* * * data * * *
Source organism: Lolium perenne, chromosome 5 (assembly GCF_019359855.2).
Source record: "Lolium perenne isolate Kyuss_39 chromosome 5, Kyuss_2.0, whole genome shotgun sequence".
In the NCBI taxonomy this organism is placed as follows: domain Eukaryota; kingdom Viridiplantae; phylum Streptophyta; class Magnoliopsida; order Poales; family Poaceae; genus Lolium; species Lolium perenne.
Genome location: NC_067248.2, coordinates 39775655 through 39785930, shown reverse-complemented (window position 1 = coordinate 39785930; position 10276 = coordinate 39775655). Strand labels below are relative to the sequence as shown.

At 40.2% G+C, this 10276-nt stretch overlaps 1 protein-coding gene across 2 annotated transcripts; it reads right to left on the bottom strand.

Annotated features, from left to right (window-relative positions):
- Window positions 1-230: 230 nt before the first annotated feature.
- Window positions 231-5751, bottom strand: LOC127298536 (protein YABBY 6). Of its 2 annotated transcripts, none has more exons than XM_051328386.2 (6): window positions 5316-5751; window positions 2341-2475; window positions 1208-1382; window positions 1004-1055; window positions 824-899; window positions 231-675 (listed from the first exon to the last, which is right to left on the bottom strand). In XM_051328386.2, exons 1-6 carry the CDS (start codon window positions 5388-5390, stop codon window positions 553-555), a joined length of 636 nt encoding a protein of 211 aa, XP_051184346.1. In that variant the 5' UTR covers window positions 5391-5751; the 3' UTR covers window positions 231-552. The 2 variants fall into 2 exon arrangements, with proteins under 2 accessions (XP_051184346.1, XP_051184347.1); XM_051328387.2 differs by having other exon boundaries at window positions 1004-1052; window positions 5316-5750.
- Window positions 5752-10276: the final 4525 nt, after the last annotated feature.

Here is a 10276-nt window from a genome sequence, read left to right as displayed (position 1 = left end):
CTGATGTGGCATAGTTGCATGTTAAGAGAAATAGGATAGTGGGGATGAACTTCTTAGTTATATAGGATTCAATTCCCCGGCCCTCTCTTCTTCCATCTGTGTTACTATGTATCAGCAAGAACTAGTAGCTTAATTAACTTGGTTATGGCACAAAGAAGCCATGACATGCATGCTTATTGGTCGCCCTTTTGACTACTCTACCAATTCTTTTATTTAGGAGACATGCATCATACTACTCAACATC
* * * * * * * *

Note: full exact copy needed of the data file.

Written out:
Source organism: Lolium perenne, chromosome 5 (assembly GCF_019359855.2).
Source record: "Lolium perenne isolate Kyuss_39 chromosome 5, Kyuss_2.0, whole genome shotgun sequence".
In the NCBI taxonomy this organism is placed as follows: domain Eukaryota; kingdom Viridiplantae; phylum Streptophyta; class Magnoliopsida; order Poales; family Poaceae; genus Lolium; species Lolium perenne.
Genome location: NC_067248.2, coordinates 39775655 through 39785930, shown reverse-complemented (window position 1 = coordinate 39785930; position 10276 = coordinate 39775655). Strand labels below are relative to the sequence as shown.

At 40.2% G+C, this 10276-nt stretch overlaps 1 protein-coding gene across 2 annotated transcripts; it reads right to left on the bottom strand.

Annotated features, from left to right (window-relative positions):
- Window positions 1-230: 230 nt before the first annotated feature.
- Window positions 231-5751, bottom strand: LOC127298536 (protein YABBY 6). Of its 2 annotated transcripts, none has more exons than XM_051328386.2 (6): window positions 5316-5751; window positions 2341-2475; window positions 1208-1382; window positions 1004-1055; window positions 824-899; window positions 231-675 (listed from the first exon to the last, which is right to left on the bottom strand). In XM_051328386.2, exons 1-6 carry the CDS (start codon window positions 5388-5390, stop codon window positions 553-555), a joined length of 636 nt encoding a protein of 211 aa, XP_051184346.1. In that variant the 5' UTR covers window positions 5391-5751; the 3' UTR covers window positions 231-552. The 2 variants fall into 2 exon arrangements, with proteins under 2 accessions (XP_051184346.1, XP_051184347.1); XM_051328387.2 differs by having other exon boundaries at window positions 1004-1052; window positions 5316-5750.
- Window positions 5752-10276: the final 4525 nt, after the last annotated feature.

Here is a 10276-nt window from a genome sequence, read left to right as displayed (position 1 = left end):
CTGATGTGGCATAGTTGCATGTTAAGAGAAATAGGATAGTGGGGATGAACTTCTTAGTTATATAGGATTCAATTCCCCGGCCCTCTCTTCTTCCATCTGTGTTACTATGTATCAGCAAGAACTAGTAGCTTAATTAACTTGGTTATGGCACAAAGAAGCCATGACATGCATGCTTATTGGTCGCCCTTTTGACTACTCTACCAATTCTTTTATTTAGGAGACATGCATCATACTACTCAACATC